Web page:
Indian Silk

Bangalore, India

Indian Silk

Bangalore, India

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Sinha R.K.,Indian Silk | Ponnuvel K.M.,SBRL | Ramesha M.N.,Indian Silk
Indian Silk | Year: 2014

Dr. Keiko Kadono-Okuda, presently working as a Unit Head at National Institute of Agrobiological Sciences, Tsukuba, Japan, made a presentation on "Molecular genetics of a densovirus resistance gene, Nid-1 in Bombyx mori" recently at the 23rd ISC Congress held in Bangalore. She speaks to Indian Silk, sharing her views and experiences on issues related to recent research works on genomics in silkworms, their application, significance and scope for such applications.


Prof. Elvari Özkavruk Adanir, Head of Fashion and Textile Design Department at Izmir University of Economics, Turkey, has her specialty in textile engineering and textile design. Her art works are accepted for international, permanent collections. ; Indian Silk spoke to her on a host of issues including sew upcycling of waste silk materials and its economic feasibility.


Sinha R.K.,Indian Silk
Indian Silk | Year: 2014

Dr. Hiroaki Machii has been awarded with Louis Pasteur Award, 2014 by the ISC, India for his life-time contribution to the development of transgenic silkworm. On the sidelines of 23rd ISC Congress, he speaks to Indian Silk, sharing his views and experiences on a host of issues related to new areas of research on silkworms, mulberry and their application in select industries, significance and scope for such applications and the tasks ahead.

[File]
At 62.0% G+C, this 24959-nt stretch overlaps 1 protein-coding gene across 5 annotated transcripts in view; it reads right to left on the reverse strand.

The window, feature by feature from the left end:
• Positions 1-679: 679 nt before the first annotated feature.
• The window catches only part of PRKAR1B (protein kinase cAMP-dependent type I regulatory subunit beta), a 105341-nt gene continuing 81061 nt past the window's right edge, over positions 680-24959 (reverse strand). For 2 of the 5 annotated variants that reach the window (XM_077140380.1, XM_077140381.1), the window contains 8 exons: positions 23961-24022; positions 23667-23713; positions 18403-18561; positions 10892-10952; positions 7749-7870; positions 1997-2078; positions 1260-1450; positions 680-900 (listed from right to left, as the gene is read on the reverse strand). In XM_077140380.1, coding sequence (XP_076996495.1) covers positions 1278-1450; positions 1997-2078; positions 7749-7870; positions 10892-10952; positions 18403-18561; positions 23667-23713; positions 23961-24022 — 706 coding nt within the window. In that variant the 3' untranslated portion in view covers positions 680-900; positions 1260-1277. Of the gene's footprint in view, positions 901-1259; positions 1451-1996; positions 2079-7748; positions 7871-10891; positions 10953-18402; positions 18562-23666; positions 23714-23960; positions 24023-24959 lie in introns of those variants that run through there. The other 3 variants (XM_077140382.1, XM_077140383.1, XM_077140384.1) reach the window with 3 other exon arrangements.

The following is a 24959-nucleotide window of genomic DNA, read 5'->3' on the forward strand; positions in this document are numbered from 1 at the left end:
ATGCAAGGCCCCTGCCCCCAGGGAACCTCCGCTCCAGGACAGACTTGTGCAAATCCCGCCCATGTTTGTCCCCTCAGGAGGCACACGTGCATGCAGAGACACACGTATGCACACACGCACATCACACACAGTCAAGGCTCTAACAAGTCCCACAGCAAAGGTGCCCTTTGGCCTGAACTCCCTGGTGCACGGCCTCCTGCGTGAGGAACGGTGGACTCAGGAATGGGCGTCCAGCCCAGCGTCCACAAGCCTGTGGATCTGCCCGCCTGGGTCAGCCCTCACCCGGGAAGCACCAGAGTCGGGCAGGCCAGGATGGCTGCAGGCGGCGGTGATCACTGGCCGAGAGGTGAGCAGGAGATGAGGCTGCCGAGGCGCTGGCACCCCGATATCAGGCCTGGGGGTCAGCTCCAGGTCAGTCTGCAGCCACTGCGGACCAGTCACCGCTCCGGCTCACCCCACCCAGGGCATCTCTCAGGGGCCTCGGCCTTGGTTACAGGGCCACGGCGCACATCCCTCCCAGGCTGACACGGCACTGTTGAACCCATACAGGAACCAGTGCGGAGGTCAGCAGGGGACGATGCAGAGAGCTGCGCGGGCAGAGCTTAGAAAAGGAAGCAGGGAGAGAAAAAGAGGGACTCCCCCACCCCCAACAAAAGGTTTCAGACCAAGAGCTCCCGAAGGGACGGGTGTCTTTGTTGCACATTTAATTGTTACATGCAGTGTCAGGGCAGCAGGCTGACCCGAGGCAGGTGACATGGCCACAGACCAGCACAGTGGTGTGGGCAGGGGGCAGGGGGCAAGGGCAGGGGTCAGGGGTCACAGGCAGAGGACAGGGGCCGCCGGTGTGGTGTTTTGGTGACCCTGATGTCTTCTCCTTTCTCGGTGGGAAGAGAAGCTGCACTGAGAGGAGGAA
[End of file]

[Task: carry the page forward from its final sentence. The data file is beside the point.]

Sinha R.K.,Indian Silk
Indian Silk | Year: 2014

She loves flowers-shades of colour, brilliance, fragrance-manifestation of / Nature's beauty at its best In fact, she feels, it communicates to her, all gets her all the happiness, joy, strength, and courage. She presented bouquets of cocoon flower's in vases in frames at the recent ISC Congress. The house was all praise for the artist and appreciation for the works of art. Also, she received enquiries for her work from the delegates around the world. Indian Silk had a tête-à-tête with Ms. P. Suvidha, Raju on her art, craft inclination, and motivation. Simple she speaks, yet her works spake of her creativity, ingenuity, and integrity with the Nature.